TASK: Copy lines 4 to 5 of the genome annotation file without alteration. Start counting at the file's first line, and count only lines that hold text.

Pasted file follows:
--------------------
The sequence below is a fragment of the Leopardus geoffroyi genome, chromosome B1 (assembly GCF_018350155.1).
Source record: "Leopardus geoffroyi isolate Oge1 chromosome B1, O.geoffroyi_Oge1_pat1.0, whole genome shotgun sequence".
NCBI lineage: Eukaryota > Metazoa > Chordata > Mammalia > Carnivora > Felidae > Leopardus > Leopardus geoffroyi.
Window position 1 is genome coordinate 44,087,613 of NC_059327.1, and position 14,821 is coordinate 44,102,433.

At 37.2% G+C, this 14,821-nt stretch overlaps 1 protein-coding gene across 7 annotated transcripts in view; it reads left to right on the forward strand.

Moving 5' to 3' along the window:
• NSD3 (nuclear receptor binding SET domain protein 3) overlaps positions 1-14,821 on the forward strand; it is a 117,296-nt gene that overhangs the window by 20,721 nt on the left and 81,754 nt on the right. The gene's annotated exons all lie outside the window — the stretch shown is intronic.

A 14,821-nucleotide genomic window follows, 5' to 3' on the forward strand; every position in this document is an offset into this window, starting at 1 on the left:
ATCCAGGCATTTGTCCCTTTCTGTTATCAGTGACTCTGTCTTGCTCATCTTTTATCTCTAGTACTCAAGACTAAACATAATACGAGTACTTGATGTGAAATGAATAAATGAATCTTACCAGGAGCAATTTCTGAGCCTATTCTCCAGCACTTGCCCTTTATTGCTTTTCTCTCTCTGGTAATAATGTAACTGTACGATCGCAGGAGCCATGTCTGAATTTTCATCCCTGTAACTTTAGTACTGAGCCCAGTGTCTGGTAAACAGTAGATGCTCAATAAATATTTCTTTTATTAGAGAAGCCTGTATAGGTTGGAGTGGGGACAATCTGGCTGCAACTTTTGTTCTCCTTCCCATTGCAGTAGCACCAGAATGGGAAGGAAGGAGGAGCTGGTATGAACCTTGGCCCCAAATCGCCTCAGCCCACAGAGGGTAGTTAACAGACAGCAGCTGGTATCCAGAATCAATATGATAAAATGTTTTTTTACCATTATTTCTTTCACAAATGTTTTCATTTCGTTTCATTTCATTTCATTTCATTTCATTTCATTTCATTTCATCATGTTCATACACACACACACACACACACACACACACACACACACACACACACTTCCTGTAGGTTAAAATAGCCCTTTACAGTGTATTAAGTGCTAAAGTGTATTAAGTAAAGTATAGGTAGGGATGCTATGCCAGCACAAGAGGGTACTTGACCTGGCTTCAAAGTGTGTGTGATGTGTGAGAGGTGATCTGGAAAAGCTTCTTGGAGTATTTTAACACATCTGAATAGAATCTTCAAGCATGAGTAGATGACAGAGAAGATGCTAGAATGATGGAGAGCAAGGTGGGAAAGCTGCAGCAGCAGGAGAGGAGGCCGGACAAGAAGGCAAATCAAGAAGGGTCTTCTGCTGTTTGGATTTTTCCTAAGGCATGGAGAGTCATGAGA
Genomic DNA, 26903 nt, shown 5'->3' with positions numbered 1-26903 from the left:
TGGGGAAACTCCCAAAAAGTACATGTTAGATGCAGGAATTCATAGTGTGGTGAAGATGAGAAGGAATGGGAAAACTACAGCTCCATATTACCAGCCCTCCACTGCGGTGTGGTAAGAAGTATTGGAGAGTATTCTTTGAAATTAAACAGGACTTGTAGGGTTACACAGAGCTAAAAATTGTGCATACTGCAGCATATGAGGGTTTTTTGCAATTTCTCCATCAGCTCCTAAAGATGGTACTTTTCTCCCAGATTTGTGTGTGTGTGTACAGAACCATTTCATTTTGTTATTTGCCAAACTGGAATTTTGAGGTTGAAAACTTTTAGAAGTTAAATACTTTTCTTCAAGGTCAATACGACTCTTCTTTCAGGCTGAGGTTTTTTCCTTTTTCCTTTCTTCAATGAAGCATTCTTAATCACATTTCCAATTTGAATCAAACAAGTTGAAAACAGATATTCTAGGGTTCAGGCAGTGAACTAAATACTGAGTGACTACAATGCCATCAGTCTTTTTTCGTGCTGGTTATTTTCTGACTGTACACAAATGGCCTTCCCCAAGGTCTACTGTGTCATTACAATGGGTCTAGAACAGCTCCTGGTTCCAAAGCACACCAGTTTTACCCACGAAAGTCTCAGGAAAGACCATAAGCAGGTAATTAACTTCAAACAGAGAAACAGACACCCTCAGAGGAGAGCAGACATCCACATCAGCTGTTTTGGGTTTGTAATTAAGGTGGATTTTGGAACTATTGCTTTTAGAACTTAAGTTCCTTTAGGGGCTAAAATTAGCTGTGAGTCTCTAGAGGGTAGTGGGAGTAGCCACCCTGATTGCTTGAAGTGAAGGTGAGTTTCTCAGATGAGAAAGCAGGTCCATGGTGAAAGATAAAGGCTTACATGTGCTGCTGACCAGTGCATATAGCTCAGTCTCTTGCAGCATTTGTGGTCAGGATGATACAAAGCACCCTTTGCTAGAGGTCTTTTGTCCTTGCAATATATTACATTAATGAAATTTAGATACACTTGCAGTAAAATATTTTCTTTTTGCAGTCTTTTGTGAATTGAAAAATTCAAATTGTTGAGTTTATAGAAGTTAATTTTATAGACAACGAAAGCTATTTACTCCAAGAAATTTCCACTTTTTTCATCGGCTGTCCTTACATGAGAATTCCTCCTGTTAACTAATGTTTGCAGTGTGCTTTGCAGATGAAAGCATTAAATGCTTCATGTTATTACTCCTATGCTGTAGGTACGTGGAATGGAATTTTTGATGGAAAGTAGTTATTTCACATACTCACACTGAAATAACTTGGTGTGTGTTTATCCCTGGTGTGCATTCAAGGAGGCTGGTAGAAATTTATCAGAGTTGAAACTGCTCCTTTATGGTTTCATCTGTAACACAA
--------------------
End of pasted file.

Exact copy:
Window position 1 is genome coordinate 44,087,613 of NC_059327.1, and position 14,821 is coordinate 44,102,433.

At 37.2% G+C, this 14,821-nt stretch overlaps 1 protein-coding gene across 7 annotated transcripts in view; it reads left to right on the forward strand.